Date: September 28   Time: 19:00 - 20:30

The Dunhuang Star Chart is a spectacular document relating to the history of astronomy which was brought back to light by a recent study from a group of scholars led by Dr. Jean-Marc Bonnet-Bidaud.

The Dunhuang chart, now kept at the British Library in London, is a complete star atlas which was found among the 40,000 other manuscripts discovered at the Buddhist Mogao cave complex, on the Chinese Silk road in 1900. Sealed in a hidden cave around the 11th century, these manuscripts, mostly religious Buddhist texts, were miraculously preserved thanks to a dry climate.

The cave where, around 1900, a hidden chamber was discovered, containing thousands of manuscripts, all dating from before +1000

The first detailed scientific analysis of the star chart performed by these scientists reveals that it contains more than 1300 stars and was composed around the years +(649-684). Using precise mathematical projection methods, it preserves a remarkable accuracy of 1.5 to 4° for the brightest stars. It is the oldest known star chart from any civilisation and the first pictorial representation of the classical Chinese constellations.

The Oldest Extant Star Chart

To accompany this talk we are also showing two films from CNRS – the French national agency for scientific research. The Dunhuang Star Chart is a documentary on the work carried out by Jean-Marc and his team and the Draconids Encounter 2011 is a documentary on one of the most famous meteor showers, the Draconides, from the comet Giacobini-Zinner.

An insight into Jean-Marc…

Jean-Marc Bonnet-Bidaud is an astrophysicist at the Astrophysical Department of the French Atomic Energy Commission (C.E.A.), a specialist in high energy astrophysics and in the study of highly condensed stars in the Galaxy (white dwarfs, neutrons stars and black holes).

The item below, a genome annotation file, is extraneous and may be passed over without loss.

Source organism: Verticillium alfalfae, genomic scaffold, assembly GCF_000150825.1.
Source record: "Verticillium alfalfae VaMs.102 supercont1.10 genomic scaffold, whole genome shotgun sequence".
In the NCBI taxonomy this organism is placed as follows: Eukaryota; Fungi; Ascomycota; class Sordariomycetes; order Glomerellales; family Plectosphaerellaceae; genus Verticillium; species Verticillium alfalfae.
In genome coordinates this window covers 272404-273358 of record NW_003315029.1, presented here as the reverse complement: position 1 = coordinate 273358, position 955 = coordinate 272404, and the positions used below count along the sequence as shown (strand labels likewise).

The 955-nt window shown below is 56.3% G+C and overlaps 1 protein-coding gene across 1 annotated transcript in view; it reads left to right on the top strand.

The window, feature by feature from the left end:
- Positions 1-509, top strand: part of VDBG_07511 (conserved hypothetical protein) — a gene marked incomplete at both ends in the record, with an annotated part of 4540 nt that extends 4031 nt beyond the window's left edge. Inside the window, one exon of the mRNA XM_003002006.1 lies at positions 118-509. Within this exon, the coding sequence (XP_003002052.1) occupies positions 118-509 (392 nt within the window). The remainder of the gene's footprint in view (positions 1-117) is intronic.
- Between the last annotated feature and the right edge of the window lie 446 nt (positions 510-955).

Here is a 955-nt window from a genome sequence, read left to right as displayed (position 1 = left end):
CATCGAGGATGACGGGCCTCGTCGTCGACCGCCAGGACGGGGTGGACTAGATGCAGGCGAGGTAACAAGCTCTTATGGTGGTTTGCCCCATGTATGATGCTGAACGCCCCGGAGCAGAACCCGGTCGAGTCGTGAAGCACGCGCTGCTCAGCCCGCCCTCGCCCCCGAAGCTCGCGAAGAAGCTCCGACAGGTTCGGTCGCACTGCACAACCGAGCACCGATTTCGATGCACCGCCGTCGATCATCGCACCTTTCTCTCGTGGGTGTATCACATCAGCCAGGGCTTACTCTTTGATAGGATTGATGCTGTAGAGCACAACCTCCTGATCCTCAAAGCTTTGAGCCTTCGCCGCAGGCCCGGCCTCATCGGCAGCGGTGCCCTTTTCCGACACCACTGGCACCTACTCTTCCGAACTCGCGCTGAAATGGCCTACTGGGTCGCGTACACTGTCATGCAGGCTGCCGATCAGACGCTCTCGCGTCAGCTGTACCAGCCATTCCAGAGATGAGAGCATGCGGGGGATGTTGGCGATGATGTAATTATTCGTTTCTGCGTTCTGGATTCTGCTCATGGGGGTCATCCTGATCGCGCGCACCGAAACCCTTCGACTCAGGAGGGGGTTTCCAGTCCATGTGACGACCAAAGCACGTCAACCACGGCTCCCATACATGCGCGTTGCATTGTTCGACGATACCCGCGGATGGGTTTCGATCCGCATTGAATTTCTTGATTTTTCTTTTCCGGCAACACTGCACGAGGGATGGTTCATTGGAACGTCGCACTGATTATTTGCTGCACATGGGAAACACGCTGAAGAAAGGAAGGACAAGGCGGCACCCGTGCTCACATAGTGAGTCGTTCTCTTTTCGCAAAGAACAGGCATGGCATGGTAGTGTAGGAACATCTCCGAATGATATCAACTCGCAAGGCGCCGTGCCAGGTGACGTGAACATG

He is involved in several international collaborations to search, locate and study new sources of X-rays and gamma-rays in the Galaxy by means of space astronomy. He is currently taking part in scientific programs, using the European satellites XMM (X-ray Multiple mirror Mission, XMM) and INTEGRAL (International Gamma-ray Astrophysics Laboratory).

Jean-Marc also has a deep interest in the history and popularization of astronomy. He is at present the scientific adviser of the French astronomy magazine “Ciel et Espace”. He has published numerous articles in different magazines and newspapers and was also the author of different television programs. He is currently carrying out research works on the roots of astronomy in Africa and China. After publishing results concerning the rate of star explosions in the Galaxy and the colour change of the star Sirius deduced from historical Chinese reports, he is now involved in a systematic study of the oldest Chinese star charts to evaluate their scientific content.

Note – No booking is required but BCO members enjoy priority seating.

Free event, open to all.

This event is partnered with ‘Towards an International Astronomy Trail’ and is kindly supported by